'Manchester deserves better mental health services' campaign is calling for a mass lobby outside Chorlton House on this date, from 9.30am - the meeting starts at 10.00am. Chorlton House, 70 Manchester Road, Chorlton, M21 9UN.
D-day for Service Users: Please support demo outside Manchester Mental Health & Social Care Trust HQ Chorlton House on 31 St March 2016 at 9:30am. The Trust will meet at a Board meeting to announce their decision if to close 7 front line mental health services; every one of them is needed and absolutely necessary to […]
If these proposed cuts were to be implemented Services Users can expect more medication, more hospitalization, more of a prison service and less of a NHS organisation
MUN Meeting to be held 1: 30 pm Wednesday 30 Th December, 2015 Manchester User’s Network’s (MUN} will hold a meeting of service user, members on Wednesday 30 Th December, 2015 at 1:30pm along with the group, its friends and its network of Service Users and affiliated groups to further plan and organize further actions […]
Welfare cuts will push Britain’s mental health services towards crisis
Secretary of State for the Department for Work and Pensions (DWP), Iain Duncan Smith, recently proposed a further £12 billion of cuts to benefits. Making such cuts is likely to disproportionately affect the most vulnerable, including those with mental health problems and other disabilities. After all, approximately half of people who need support from the disability benefit Employment and Support Allowance (ESA) do so because of their mental health.
People with mental health problems are less likely than other eligible groups to use personal budgets, which give them direct control over selecting and paying for their own support. But when they do have them, the money is spent in imaginative ways. People tend to select things like gym sessions to manage their health, IT to build social networks and sleep-in support to alleviate mental health problems like paranoia. So why has personalisation not really taken off in mental health?
A Tory councillor has provoked a Twitter backlash after claiming that food banks are only visited by “those with drug, alcohol and mental health problems”.
Mark Winn, who is also a civil servant with the Ministry of Defence and until recently held an appointment on Buckinghamshire council’s health scrutiny committee, hit out at what he called “the BBC doing Labour’s bidding” after watching an episode of Casualty on Saturday night.
Those of us who have been campaigning over the last few years to save public services from government cuts and austerity have been known to say, only half jokingly, that when the Tories are done, there will be “nothing left”. But this isn’t true. Tory austerity measures are a full on ideological assault. Their economic policy masks a concerted attempt to demonise the poorest and encourage people to think that the unemployed, the ill, the disabled, immigrants, asylum seekers and the old aren’t “deserving”. Thus the future is not one without public services. It is one where minimal services are delivered, by privatised corporations, to those who are deemed worthy.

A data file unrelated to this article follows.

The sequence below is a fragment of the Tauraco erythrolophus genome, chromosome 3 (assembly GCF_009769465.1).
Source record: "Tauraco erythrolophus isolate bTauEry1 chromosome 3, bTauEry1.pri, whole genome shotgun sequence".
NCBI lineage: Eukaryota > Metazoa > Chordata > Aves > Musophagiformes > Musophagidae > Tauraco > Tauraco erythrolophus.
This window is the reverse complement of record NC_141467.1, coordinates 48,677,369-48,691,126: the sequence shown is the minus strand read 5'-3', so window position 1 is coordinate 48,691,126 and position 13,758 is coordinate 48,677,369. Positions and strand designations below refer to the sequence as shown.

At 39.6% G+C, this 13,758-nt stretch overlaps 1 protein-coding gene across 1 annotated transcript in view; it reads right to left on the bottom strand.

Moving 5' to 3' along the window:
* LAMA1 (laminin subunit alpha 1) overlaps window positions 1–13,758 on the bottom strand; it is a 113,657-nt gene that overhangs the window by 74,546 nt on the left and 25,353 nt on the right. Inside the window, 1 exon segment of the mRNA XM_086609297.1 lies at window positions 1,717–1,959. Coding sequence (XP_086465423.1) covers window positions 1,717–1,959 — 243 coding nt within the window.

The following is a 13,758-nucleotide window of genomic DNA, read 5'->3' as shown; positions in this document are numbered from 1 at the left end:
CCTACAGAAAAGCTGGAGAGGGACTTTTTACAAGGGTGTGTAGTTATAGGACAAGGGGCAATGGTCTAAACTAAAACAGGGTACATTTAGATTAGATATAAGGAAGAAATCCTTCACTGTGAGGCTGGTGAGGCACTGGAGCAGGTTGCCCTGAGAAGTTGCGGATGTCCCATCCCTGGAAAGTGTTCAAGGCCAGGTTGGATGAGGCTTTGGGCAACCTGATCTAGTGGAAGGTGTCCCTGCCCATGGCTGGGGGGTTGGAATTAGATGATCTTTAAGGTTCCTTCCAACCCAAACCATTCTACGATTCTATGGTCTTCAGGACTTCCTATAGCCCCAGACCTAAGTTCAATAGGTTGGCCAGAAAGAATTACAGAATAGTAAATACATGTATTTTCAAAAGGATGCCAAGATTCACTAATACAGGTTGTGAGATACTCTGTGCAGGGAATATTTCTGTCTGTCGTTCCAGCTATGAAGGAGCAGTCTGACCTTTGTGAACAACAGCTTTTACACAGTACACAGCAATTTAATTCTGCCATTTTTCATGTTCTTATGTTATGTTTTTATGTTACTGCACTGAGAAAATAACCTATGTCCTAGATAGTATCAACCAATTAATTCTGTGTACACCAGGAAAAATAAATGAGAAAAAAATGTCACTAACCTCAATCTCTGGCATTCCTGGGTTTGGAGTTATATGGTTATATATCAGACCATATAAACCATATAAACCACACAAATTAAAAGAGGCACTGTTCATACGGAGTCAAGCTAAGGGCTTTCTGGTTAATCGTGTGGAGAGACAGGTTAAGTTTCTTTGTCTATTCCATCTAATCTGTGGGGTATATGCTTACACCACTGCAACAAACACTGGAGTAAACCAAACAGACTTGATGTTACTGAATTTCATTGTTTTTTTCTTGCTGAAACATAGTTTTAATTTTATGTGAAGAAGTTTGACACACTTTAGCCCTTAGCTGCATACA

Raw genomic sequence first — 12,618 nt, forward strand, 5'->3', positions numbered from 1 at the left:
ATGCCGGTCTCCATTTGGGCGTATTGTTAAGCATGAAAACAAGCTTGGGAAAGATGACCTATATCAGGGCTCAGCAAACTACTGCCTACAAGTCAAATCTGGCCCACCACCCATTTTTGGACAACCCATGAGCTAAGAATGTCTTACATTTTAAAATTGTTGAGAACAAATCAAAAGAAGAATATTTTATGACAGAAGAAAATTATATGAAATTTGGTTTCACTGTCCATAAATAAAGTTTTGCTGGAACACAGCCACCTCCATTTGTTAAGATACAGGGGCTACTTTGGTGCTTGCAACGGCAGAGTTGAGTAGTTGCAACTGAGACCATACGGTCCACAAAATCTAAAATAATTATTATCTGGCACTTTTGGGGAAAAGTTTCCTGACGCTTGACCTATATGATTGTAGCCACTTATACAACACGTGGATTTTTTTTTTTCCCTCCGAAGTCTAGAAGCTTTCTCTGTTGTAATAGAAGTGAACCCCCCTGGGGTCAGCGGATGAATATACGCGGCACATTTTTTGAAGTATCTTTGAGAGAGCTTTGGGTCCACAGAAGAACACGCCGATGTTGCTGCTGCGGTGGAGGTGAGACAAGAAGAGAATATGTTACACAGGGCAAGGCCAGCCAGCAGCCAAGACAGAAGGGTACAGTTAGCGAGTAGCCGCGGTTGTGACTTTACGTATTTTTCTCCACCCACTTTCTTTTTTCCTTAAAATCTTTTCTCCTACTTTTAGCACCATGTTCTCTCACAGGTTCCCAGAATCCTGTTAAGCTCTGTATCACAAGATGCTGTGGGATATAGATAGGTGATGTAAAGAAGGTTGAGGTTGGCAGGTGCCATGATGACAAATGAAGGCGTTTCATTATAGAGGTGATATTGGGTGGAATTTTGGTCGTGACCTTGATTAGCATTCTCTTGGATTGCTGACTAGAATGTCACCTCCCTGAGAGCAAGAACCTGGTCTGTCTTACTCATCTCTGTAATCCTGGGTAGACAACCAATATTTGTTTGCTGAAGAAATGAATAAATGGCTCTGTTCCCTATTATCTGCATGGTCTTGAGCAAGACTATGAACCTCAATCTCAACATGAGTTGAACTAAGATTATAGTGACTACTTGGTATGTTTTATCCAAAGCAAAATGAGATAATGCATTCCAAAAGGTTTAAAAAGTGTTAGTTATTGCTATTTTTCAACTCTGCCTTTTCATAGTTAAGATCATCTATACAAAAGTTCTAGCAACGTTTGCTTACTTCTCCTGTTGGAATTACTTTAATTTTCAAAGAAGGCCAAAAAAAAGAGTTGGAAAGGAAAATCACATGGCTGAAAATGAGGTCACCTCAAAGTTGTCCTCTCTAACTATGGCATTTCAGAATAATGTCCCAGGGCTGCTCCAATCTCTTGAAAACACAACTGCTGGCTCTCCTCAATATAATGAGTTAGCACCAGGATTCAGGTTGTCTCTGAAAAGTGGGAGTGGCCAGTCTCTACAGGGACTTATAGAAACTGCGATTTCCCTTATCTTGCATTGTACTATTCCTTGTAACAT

Inside the Notorious Yarl’s Wood Immigration Detention Centre
usan wrings her hands and twitches as she speaks, jerking her head from side to side. She is clearly not well. “I ate washing powder to try and kill myself,” says the nervous woman in her fifties. Her eyes flash wild. “It was all I could find. I wanted to die. I would rather die than go back.”
Susan, whose name has been changed, as have those of all the residents quoted in this article, at their own request, says she was a campaigner for human rights in her country of birth in South East Asia but that she fled after her mother was murdered by those she opposed. That trauma forced her to flee to England – not Britain’s superb welfare system or the lax immigration controls that prompted the mayor of the French town of Calais, Natacha Bouchart, to descibe the UK as an “El Dorado” for immigrants last week.
Ending the NHS “Sell off: the abolition of your NHS” (Full Movie)
I will shine a torch on what some doctors see as a glaring omission in the national psyche. I have identified a powerful group of figures within the NHS who are alarmed by the public’s lack of awareness about the abolition of their NHS. This film will follow their arguments right the way up to the Health Secretary’s relinquishing of responsibility for the nation’s health, and will argue that it must be reversed. This film also takes you on a personal journey to a national theme that has massive implications for us all. It will reveal a hidden agenda that’s already having disastrous effects. According to one senior consultant: ‘It’s like putting Dracula in charge of the blood bank’. Each of the insiders will speak to us intimately, as if we’re patients in the consulting room. It will be clear that these doctors are people simply doing their jobs by putting their patients’ interests – which are also the viewers’ interests – first. What perhaps will surprise us most is how efficiency and quality will drop. Or, perilously, how close we are to falling forever down a pitiless US-style empty well of no-bucks-no-care. Though the diagnosis remains bleak, the strength of the characters at the film’s disposal should give us surprising hope, casting flashes of light across an otherwise bleak landscape. The style of the film is intimate, hand-held scrupulousness. Interviews will take place in discreet corners of hospitals, surgeries and streets, the images at times elevated by a powerful soundtrack, leaving the viewer with an overall admiration for the doctors’